Query Store Best Practices

I’m a huge fan of Query Store, which regular readers may know, but there’s a need to write a bit more about Query Store best practices.  This isn’t a “you must use this feature” post, this is a “here is what you must know if you want to use this feature” post.

I have a lot of content about Query Store, but maybe what’s really important gets lost amongst everything else.  Glenn prompted me to write this, after I worked with two customers last week that ran into issues related to their configuration of Query Store.  Listed below are the things you must know before you enable Query Store.  If you already have Query Store enabled and running, I recommend reviewing the information to ensure you are following best practices.


  • Review my post on Query Store Settings to understand what different settings exist for Query Store, what values are recommended for each setting, and why.
    • Most important: QUERY_CAPTURE_MODE set to AUTO, MAX_STORAGE_SIZE_MB set to 10GB at the absolute max, something less ideally (you may need to adjust CLEANUP_POLICY to keep less data, depending on your workload).

Trace Flags

  • Review my post on Query Store Trace Flags to understand the two Trace Flags which are Query Store-related, what they do, and why you want to enable them.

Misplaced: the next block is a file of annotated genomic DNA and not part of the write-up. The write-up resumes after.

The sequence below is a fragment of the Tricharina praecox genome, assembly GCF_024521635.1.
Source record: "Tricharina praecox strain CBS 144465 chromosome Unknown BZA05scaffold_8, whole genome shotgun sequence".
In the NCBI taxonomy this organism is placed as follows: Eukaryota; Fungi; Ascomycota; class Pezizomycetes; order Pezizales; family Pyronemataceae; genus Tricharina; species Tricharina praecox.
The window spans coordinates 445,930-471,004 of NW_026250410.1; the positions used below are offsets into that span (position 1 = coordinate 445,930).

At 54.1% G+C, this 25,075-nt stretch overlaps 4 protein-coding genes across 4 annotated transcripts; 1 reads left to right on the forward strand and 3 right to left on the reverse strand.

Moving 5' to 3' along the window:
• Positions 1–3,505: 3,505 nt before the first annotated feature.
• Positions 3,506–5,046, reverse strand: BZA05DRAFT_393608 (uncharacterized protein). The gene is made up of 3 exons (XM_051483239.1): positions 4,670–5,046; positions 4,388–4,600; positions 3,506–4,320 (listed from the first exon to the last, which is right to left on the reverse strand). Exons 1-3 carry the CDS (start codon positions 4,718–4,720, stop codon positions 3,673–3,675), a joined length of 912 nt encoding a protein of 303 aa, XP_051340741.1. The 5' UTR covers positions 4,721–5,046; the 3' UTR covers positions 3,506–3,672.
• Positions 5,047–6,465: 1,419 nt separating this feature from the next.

• I definitely recommend both 7752 and 7745.  If you have 7752 enabled and you are trying to make changes to Query Store configuration after a restart, please review my post discussing the Query Store data load.  There is no shortcut to get this to load faster, and no way to kill it.  This is why proper settings are important.


  • Review my post on Query Store Performance Overhead. If you have a high-volume, ad hoc workload, it is quite possible that you should not enable Query Store.  Jonathan told me about a customer of his that enabled Query Store and within two (2) hours, they had filled up 10GB of Query Store.  We recommended that they not use Query Store at this time.  There are improvements coming in SQL Server 2019 that will hopefully help manage Query Store with this type of workload.


  • I highly recommend that you run SQL Server 2016 SP2 CU7 or SQL Server 2017 CU15 (current CUs at the time of writing, I’ll try to keep this updated). There is a very important fix in CU7 that I strongly suggest you have in place.  I don’t see this fix in a CU for SQL Server 2017 yet, so it’s possible you could run into a problem if you have an ad hoc workload.

Ad hoc?


If you still have questions about how to configure Query Store or what to watch out for, please leave a comment!  I’m happy to share as much information and experience as possible.

Important Query Store Fixes – Summer 2019

In January I blogged about important Query Store fixes that were available in current CUs. Check my January post for fixes through SQL Server 2016 SP2 CU5 and SQL Server 2017 CU13.

I’m using this post to track Query Store fixes/enhancements since those releases, so you can find updates here as additional CUs are released throughout the summer.

SQL Server 2016 SP2 CU7

FIX: “Non-yielding Scheduler” occurs when you clean up in-memory runtime statistics of Query Store in SQL Server 2016